French Teaching: The How, What, and Why

french teaching Teaching French can give you a really rewarding career, tons of travel opportunities, and the rewards of expanding your student’s experiences of French culture though language. It’s actually not that difficult to teach, especially for native English speakers. Because at its core, the English language is heavily influenced by German and French.

Also, courtesy of modern media, most native English speakers already have exposure to the French language, from Moulin Rouge to Pepé Le Pew’s funny accent on Saturday morning cartoons.

One of the major dialects of the world and one of the five romance languages with an estimated 75 million native speakers, the “language of love” is also beautifully melodic. If you’re aspiring for a career teaching French, you’ll definitely find beautiful old world or exotic locations where your skills will be in demand!

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The Traditional Way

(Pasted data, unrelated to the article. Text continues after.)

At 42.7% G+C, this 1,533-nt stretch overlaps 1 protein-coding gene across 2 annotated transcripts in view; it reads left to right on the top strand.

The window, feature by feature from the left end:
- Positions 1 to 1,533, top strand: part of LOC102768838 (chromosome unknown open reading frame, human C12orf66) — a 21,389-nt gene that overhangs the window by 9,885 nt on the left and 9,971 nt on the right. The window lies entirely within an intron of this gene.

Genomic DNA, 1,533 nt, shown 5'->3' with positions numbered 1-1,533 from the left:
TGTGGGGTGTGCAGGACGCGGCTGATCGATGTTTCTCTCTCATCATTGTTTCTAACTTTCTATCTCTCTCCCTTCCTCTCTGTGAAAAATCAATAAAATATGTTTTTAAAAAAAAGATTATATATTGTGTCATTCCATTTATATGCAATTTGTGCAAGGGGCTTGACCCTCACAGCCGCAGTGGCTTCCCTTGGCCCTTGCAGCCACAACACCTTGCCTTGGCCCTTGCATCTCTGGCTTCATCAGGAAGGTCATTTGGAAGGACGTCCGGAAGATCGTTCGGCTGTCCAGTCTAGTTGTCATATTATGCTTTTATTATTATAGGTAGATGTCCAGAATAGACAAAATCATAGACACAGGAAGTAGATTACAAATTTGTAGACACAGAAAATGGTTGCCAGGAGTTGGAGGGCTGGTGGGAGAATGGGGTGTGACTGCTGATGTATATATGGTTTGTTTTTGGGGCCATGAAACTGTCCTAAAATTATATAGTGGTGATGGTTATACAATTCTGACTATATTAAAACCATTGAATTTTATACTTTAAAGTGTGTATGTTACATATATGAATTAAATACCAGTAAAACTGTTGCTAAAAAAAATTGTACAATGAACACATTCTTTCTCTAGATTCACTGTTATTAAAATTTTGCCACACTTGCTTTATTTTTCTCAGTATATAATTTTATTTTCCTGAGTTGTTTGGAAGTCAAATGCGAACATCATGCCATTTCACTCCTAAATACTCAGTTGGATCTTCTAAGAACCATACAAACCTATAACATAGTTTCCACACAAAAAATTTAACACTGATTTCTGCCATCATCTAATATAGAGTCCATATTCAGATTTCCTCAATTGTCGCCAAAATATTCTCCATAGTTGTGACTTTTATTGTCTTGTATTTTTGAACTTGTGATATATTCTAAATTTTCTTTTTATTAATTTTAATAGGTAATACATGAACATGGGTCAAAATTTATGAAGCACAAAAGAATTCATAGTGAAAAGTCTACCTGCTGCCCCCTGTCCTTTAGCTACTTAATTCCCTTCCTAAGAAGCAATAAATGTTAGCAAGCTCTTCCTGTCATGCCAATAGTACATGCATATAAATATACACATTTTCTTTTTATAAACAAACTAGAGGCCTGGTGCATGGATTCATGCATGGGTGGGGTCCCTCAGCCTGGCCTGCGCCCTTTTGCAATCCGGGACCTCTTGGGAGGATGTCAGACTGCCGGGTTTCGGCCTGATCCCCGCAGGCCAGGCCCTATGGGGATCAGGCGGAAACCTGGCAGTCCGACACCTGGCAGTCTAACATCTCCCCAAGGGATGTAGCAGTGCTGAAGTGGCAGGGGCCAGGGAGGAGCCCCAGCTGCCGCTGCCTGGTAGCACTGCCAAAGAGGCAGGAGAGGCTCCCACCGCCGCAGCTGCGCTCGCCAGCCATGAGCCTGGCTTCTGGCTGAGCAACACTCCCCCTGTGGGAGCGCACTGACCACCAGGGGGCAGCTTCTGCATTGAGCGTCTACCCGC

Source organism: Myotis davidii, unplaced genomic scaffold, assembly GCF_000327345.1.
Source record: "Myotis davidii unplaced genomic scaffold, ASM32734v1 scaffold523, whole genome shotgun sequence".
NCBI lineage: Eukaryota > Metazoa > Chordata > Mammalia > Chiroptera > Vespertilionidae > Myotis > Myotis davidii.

While there are many ways to become certified to teach French, all of them involve demonstrating both proficiency in the French language and teaching. It’s actually best and easiest if you’re a native speaker, but if not, you’ve got to obtain both accredited certification and experience.

The traditional way is to get a 4-year Bachelor’s Degree in French and Education, or even Linguistics. Then you’ve got to pass the necessary certification exams for French proficiency in the region you want to teach in, at the same time immersing yourself in French culture by spending time abroad in a French speaking country. The latter is usually a mandatory requirement of any French degree.